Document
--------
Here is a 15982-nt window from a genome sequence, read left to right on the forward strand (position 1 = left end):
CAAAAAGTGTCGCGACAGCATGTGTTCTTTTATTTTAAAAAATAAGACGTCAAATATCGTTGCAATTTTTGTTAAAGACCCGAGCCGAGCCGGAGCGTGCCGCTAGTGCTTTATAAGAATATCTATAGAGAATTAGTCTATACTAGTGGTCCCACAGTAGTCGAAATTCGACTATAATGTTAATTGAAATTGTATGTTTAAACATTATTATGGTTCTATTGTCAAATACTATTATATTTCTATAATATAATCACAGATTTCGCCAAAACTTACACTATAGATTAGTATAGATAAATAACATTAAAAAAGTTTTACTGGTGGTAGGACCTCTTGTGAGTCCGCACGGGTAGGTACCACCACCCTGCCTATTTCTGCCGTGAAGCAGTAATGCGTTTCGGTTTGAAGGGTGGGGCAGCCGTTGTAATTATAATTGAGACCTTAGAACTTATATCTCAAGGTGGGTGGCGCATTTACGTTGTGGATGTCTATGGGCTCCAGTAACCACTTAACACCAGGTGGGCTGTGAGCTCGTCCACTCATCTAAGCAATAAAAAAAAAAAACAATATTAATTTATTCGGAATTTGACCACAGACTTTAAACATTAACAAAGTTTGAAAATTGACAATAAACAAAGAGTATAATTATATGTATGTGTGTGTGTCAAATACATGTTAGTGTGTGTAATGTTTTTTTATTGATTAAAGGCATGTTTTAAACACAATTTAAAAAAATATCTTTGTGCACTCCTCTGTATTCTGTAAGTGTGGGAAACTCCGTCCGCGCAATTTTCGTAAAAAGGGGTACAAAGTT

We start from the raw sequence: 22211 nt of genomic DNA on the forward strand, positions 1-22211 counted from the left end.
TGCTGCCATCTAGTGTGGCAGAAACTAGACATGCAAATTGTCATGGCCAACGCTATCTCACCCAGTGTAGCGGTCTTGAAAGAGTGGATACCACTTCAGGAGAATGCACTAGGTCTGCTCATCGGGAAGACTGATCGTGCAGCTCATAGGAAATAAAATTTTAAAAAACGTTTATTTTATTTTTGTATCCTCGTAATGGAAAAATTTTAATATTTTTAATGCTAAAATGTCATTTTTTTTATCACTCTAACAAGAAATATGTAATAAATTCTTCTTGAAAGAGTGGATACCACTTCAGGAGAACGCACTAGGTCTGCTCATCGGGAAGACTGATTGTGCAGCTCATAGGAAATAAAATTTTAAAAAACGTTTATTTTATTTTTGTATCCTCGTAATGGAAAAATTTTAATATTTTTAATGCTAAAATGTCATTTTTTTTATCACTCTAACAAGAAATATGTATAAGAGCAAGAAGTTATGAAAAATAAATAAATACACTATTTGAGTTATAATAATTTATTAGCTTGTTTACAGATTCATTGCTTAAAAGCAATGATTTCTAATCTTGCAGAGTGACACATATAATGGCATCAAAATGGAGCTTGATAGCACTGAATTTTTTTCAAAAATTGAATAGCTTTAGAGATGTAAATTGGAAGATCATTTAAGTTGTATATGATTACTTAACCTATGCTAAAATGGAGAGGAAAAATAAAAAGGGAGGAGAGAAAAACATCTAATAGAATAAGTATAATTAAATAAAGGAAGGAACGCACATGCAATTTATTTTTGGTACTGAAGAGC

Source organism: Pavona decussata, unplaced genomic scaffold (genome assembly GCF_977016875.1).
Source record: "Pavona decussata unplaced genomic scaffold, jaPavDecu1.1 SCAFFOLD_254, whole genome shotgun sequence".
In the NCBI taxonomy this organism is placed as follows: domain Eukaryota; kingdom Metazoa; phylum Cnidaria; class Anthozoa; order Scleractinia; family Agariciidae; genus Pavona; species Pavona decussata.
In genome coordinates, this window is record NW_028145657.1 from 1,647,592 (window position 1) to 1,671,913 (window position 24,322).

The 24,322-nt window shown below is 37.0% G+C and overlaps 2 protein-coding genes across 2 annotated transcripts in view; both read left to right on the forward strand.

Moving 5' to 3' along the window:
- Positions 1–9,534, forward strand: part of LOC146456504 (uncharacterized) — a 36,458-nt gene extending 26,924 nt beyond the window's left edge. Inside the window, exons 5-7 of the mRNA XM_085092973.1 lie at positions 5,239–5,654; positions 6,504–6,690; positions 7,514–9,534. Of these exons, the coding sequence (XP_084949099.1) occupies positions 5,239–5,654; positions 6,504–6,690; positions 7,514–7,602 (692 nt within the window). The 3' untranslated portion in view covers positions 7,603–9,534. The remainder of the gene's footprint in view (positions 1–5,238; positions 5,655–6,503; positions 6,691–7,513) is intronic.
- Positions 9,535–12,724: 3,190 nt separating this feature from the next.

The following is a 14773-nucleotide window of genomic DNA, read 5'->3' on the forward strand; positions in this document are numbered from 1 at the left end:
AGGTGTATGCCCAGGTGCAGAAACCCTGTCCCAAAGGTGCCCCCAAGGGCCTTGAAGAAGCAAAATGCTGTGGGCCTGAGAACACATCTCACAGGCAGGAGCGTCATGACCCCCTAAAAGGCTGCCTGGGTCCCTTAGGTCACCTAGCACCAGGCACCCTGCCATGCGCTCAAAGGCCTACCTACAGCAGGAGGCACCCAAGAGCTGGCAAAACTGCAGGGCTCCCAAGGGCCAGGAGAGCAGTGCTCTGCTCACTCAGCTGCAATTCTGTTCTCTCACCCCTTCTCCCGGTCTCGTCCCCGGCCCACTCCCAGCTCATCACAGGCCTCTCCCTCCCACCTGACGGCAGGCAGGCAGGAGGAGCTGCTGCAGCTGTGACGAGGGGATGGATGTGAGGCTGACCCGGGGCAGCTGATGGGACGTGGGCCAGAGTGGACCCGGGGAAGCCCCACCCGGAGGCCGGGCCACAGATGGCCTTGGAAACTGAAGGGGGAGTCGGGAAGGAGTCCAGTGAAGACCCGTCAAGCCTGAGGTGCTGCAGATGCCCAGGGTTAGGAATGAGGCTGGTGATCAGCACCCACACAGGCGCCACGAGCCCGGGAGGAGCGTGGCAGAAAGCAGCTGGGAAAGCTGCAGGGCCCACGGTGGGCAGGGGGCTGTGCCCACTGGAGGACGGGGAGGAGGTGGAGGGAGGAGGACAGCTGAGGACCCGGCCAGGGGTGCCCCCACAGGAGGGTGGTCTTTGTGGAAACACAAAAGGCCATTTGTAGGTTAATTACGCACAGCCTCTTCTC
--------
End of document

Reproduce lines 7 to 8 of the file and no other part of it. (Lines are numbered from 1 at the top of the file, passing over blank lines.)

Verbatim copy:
In the NCBI taxonomy this organism is placed as follows: domain Eukaryota; kingdom Metazoa; phylum Cnidaria; class Anthozoa; order Scleractinia; family Agariciidae; genus Pavona; species Pavona decussata.
In genome coordinates, this window is record NW_028145657.1 from 1,647,592 (window position 1) to 1,671,913 (window position 24,322).